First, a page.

An Au Pair's Nightmare

By T.C. Brown and Ted Wendling
Plain Dealer Reporters

Sabine Paulitsch will always remember America for the two difficult lessons it taught her about life. Lesson one: "As long as you have money, you can do anything." Lesson two: "Some men want more than just an au pair."
In 1989, she was a naive 21-year-old who longed to visit the United States. But with little money, America was a distant dream from her home in Bruck an der Mur, Austria.

"When I was in school, I always wanted to go to America," she said. "I tried a couple of ways to get a job there. Then I decided to do it the legal way."

The legal way was to become an au pair - a nanny - through a U.S. Information Agency program that its director, Joseph D. Duffey, is fond of referring to as "blue-collar Fulbright."

Duffey's reference is to the Mutual Educational and Cultural Exchange Act of 1961, also known as the Fulbright-Hays Act. The act authorizes the USIA to pursue the lofty goal of directing  educational and cultural-exchange activities "in order to develop and promote mutual understanding between the people of the United States and other countries of the world."

Since 1986, those activities have included the au pair program.

For many Western Europeans from poor and middle-class families, who otherwise couldn't afford a trip to America, the au pair program offers a mixture of wonder, good times, fast friendships and the loneliness and bewilderment of being a stranger in a strange land.

For others, such as Paulitsch, being an au pair in America was the most difficult time of their lives.

In the summer of 1989, Washington-based AuPair Homestay placed Paulitsch with a family near Washington, D.C. Soon after, she said, her host father began fondling her.

"He wanted a massage in the dark room, and I told him, `I can't do a massage,' and then he wanted to give me a massage,' she said.  "This man had three little children and his wife was in the house and I couldn't believe it."

The host father denied the allegations.

"Obviously, I didn't make advances, in my mind, and I thought that the entire thing had been explained," he said. "What she may have perceived as an advance ... wasn't what my intent was. The last place I would make an advance would be in my own house."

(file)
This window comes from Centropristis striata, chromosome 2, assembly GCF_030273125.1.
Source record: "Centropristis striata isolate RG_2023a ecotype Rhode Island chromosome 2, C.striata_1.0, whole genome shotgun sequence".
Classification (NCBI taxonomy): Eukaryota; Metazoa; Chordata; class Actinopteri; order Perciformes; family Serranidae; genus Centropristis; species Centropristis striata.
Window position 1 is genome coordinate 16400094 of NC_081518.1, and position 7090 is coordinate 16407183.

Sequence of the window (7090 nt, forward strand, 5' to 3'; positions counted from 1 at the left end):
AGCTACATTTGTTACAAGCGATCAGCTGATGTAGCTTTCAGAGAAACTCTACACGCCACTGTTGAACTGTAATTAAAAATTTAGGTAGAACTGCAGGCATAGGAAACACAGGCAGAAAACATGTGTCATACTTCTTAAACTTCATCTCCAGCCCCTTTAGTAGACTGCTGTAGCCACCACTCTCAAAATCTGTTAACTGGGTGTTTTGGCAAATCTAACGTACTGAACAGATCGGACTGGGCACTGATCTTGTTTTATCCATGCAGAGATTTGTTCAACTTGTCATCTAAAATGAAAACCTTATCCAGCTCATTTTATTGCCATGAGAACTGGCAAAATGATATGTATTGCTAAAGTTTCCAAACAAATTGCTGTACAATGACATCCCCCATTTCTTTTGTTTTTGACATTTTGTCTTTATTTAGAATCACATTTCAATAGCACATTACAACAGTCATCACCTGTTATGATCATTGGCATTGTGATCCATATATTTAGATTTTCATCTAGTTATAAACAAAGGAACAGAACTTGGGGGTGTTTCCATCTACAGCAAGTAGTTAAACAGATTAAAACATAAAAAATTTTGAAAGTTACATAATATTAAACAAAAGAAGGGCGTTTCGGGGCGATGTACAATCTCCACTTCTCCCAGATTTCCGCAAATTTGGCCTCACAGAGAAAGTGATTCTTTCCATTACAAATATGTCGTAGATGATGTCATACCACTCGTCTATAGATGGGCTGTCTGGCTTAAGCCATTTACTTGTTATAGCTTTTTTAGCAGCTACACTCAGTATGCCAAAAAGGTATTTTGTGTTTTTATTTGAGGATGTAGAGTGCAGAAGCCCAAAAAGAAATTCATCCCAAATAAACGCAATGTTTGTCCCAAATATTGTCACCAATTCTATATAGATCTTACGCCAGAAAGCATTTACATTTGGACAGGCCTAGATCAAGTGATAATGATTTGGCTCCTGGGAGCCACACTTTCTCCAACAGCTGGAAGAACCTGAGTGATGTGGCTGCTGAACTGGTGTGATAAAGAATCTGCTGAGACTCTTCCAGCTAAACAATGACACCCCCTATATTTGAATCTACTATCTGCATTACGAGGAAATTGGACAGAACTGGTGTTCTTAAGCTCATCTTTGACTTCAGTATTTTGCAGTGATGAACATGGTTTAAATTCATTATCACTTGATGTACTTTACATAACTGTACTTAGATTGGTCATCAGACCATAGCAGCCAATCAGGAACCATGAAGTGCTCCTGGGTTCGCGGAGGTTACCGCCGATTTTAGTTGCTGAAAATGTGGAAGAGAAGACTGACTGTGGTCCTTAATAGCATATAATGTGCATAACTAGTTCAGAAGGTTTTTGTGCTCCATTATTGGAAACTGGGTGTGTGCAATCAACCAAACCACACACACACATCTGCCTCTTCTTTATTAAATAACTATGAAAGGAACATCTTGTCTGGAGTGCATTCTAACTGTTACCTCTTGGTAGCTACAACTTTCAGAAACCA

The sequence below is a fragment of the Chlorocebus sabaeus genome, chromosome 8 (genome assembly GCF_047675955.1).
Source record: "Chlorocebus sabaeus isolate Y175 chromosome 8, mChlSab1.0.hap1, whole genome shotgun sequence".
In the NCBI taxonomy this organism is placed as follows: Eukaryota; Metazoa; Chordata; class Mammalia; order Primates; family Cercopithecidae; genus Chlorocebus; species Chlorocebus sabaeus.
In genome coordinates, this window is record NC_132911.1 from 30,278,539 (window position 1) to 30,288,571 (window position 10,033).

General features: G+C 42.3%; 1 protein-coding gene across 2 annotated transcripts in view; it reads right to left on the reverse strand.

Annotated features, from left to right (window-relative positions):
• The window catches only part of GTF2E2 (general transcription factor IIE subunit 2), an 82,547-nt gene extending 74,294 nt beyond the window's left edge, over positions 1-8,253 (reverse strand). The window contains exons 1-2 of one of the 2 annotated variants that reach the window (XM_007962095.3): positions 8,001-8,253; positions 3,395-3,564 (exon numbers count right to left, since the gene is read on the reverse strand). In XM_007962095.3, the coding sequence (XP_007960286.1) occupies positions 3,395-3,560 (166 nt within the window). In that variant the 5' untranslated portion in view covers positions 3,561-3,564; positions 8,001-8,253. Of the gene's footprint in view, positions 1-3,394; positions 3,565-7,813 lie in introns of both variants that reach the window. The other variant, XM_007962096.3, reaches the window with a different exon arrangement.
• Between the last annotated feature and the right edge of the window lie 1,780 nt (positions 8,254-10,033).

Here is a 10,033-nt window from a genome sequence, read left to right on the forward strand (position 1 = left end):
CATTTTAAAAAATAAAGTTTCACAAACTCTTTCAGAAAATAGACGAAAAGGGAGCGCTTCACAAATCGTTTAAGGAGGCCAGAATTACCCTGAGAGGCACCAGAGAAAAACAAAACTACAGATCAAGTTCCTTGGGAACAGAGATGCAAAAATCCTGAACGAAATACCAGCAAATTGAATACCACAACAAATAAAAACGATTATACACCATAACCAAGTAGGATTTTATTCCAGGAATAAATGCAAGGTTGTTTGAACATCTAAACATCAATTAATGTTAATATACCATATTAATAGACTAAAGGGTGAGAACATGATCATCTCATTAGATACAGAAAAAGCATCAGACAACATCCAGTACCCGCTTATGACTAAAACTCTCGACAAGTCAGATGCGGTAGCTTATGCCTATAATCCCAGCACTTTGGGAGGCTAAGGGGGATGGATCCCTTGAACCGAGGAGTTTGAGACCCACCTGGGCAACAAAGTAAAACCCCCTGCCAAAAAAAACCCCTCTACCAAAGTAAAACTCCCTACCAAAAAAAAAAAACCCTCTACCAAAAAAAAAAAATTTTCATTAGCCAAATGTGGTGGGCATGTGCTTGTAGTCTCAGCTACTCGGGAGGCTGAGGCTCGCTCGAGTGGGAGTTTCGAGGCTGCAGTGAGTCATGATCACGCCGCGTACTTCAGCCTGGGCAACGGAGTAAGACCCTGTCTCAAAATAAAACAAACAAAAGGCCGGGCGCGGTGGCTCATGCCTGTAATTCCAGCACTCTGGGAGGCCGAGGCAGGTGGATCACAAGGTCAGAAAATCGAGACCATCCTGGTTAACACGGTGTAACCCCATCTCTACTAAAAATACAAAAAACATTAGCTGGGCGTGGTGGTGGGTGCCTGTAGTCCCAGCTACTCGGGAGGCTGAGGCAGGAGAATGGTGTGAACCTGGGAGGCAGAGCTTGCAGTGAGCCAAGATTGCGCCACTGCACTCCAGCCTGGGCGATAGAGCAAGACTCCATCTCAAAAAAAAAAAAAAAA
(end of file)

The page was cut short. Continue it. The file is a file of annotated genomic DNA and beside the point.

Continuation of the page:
But Homestay records and interviews support Paulitsch's story. They also reflect that she was "severely traumatized" by her host father. With the help of another au pair, she fled the home in the middle of a dinner party, telling her hosts only that she could no longer live with them.

Paulitsch's decision made her an "in-country placement," meaning, in the industry, that she was "damaged goods" and most likely would be rematched with a similarly "damaged" family whose au pair had left. It was a risky proposition  that left her with few choices: Either accept the family or return to Austria after less than two months.

Homestay's personality profile of Paulitsch's second host parents refers to them as "busy, workaholics, cold, argumentative, not interested in AP at all, hostile." Their previous au pair had implored the program to kick them out because he was excluded from virtually all family activities, including vacations, during which he was left home to care for the dog.

Despite the warnings, Homestay sent Paulitsch to the family, which, according to Paulitsch, ostracized her as well. Despondent, she had a car accident and returned to Austria.

"After all these disappointments with my second host family, I'm really upset and out of energy," Paulitsch wrote in a farewell letter to her coordinator. "That's why I decided to go home."

Kevin F. Morgan, vice president of marketing services for World Learning  Inc., Homestay's parent company, said Homestay kicked her first host family out of the program "after the incident and because of a few other things." He said Paulitsch's second host family was rematched with another au pair.

Different priorities

Gini Hartzmark, a novelist and former Shaker Heights resident, says that when she served as the Cleveland-area counselor for Au Pair in America from 1989 to 1992, she was struck by how differently the program was marketed on both sides of the Atlantic.

"I used to say you're bringing two people together from different countries for completely different reasons," she said.